Health Care

So I feel like I’ve earned some kind of Missionary merit badge this week.  I have now successfully gone to a Bolivian dentist.  This brings the sum of my accomplishments to visiting multiple Bolivian doctors, one dentist, having x-rays and blood tests taken, and taking drugs I didn’t recognize that are produced in Syria or Uruguay but prescribed by my doctor.  I no longer feel the irrational fear of health care here that I felt when we first arrived.  This fear, though somewhat well-founded, was only harmful and left me suffering in bed with 103F fever because I was too scared to go to a hospital, or painfully enduring sinus infections because I wouldn’t go to a pharmacy to ask about a bolivian equivalent of Sudafed.  I am actually optimistic about having a much-healthier second year here, and when health issues do arise taking care of them without all the stress and panic.

It’s partly a cultural issue and partly basic science knowledge that fueled this fear.  When waiting in a doctor’s office I’d see nurses treating patients without wearing gloves or washing their hands, or every patient examined on the same, un-sanitized bed complete with unwashed pillow, or a nurse giving me an injection without putting gloves on and I would have to muster all my composure to stifle the panicked “what ifs” in my head.   This is not a germ-o-phobic culture, and the training of health professionals does not follow the same standards and guidelines of that in the U.S.  But is that reason for me to say, “They don’t know how to do anything right!”?  It’s hard not to judge what appears to me as clearly wrong, but I have slowly figured out which clinics are better than others.  There are well-trained, knowledgeable doctors here and there are probably poor doctors in the U.S. that cut hygienic corners also.  Really the best response is just to take a deep breath and think “What doesn’t kill me, makes me stronger.”

You might say but that doesn’t validate taking so much risk.  Risk is an interesting concept in Bolivia, interestingly non-existent.  A much-higher level of risk is just accepted as part of daily life.  Our skies are polluted with smoke and ash, the streets are full of trash and dirty water, hot lunch is sold out of wheelbarrows on the street.  I once saw a lady scooping her hot sauce into half an egg-shell so that she could take it to-go.  They actually take the seat belts and air bags out of their cars before driving them.  We have uncovered 220 volt outlets right next to the baby cribs in the Guarderia. There are no fire exits, smoke alarms, emergency-off switches, basically any form of safety precaution, you can assume they probably don’t use it here.  (I should have mentioned earlier in the post, this is not appropriate reading for parents or anyone with custodial feelings toward us).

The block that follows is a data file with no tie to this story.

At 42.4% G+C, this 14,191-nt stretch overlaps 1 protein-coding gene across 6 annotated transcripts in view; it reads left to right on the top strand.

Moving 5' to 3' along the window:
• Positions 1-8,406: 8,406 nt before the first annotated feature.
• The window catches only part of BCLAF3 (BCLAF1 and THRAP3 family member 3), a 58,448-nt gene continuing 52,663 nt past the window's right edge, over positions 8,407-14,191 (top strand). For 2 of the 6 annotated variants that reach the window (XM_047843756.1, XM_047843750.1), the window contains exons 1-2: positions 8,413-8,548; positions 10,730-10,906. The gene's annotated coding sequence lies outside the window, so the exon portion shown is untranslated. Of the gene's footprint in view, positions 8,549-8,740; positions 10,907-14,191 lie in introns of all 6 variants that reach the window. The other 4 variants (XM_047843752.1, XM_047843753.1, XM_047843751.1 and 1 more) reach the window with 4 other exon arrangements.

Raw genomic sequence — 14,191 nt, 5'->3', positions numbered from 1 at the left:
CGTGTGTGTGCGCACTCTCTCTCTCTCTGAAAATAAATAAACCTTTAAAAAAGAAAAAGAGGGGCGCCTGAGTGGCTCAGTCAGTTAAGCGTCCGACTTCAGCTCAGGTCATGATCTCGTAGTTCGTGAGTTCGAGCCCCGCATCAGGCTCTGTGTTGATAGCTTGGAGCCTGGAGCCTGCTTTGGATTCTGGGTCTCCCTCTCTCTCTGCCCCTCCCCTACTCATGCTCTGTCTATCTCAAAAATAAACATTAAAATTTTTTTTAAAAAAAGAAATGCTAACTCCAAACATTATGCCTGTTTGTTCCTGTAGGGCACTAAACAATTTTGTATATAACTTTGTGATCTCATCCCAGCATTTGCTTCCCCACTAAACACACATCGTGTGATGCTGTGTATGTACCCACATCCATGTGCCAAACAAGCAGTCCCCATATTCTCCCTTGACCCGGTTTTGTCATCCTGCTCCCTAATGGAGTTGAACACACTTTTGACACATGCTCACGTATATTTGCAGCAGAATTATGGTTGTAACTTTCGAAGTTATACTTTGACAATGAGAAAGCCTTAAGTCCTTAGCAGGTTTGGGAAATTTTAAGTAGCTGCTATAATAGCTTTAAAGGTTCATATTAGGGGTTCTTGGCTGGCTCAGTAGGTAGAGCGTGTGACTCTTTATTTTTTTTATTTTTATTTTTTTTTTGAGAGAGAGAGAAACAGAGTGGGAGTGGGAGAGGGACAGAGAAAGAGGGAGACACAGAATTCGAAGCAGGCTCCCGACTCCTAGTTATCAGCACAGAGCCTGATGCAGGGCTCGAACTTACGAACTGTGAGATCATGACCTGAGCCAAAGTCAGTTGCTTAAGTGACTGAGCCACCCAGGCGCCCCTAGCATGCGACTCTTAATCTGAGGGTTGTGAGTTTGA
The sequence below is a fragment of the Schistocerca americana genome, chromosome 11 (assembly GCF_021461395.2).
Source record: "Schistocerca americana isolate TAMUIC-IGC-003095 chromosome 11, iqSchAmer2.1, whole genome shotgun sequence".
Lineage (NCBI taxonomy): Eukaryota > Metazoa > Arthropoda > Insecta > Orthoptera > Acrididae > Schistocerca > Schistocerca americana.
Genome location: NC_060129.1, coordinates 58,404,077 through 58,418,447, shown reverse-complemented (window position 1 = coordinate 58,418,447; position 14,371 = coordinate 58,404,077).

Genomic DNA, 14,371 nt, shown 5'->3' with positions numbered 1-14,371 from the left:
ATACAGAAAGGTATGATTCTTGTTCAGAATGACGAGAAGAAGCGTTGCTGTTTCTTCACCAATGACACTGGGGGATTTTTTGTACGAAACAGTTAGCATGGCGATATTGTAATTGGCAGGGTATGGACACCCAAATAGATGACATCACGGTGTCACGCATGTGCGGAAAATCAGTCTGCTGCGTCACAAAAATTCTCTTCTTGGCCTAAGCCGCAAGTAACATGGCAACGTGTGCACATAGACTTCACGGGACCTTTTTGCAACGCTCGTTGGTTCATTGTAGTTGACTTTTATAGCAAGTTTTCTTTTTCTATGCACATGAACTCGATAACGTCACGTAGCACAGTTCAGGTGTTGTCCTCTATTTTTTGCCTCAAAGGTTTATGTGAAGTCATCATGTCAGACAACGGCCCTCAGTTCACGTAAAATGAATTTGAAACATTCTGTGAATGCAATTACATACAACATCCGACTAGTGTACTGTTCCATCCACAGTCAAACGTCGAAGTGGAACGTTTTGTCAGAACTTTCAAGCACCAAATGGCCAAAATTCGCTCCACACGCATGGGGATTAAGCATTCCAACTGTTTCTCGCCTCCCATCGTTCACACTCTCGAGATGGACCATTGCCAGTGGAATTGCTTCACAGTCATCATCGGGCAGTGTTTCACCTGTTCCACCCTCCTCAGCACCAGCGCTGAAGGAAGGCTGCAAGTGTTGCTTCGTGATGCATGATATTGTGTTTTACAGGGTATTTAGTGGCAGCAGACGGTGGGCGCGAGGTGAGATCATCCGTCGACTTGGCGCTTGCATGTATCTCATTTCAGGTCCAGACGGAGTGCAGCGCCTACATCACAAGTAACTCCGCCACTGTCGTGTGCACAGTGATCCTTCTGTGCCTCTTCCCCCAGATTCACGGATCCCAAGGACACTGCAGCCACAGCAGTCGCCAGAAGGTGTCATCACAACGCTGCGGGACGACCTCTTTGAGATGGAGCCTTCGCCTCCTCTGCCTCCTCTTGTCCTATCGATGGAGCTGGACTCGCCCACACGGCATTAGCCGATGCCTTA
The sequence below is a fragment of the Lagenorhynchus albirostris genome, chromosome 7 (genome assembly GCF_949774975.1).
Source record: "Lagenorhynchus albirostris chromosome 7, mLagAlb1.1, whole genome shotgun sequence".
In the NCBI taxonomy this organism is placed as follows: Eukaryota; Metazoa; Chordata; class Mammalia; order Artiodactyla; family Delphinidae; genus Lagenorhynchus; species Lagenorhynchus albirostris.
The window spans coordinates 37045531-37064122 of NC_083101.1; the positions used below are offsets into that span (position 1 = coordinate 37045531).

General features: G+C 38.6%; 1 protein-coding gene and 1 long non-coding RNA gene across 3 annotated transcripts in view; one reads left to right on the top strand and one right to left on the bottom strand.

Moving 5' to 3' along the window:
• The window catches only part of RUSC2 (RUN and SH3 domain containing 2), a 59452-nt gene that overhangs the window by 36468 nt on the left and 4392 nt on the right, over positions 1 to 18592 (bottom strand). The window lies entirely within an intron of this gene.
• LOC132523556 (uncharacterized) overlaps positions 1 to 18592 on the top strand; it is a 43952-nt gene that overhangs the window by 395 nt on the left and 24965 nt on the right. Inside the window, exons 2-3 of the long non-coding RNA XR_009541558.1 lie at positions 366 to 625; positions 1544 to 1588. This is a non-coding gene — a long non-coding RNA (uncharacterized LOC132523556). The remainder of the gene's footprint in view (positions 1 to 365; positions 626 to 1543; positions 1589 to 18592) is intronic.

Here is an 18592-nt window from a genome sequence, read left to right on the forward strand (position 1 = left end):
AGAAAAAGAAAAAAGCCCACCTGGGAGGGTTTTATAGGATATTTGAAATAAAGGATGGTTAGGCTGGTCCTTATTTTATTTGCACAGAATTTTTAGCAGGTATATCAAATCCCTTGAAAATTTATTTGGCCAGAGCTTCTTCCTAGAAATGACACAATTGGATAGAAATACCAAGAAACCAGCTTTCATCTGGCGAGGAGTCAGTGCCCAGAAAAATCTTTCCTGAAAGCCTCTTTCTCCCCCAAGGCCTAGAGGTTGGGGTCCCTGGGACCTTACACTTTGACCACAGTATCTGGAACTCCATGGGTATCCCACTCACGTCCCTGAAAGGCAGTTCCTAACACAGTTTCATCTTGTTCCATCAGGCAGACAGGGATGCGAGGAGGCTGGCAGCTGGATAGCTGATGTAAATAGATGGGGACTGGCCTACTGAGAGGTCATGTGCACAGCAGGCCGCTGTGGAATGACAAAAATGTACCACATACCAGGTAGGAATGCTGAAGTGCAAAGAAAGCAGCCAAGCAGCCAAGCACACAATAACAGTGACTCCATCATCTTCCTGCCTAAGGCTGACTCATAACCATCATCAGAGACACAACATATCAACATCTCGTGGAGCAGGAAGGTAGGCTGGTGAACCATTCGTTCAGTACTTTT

So besides an early Halloween scare for our parents, what’s my point here?  Enjoy your cozy safety blanket in the developed world but don’t take it for granted.  It’s not always a bad thing to remember how close one is death every minute of the day.  It helps you appreciate that fact that you wake up alive every morning, and makes it easier to show that gratitude to God as well.  As I think many times a day, “There but for the grace of God, go I.”

I found this on St. Louis County’s Health website and it really hit home: “People often take public health for granted in Saint Louis County: our drinking water will not make us ill; our restaurants and supermarkets will not poison us; we and our children will not catch fatal diseases from neighbors or school friends.

A thin shield – a fine web of public health practices and personal habits – protects us from the nasty, brutish and short life that has been the rule for so much of human history. Two important facets of the shield are communicable disease control and health education.”

Don’t forget from whence we’ve come and how easy it would be to return.  Vaccinate and educate your children!

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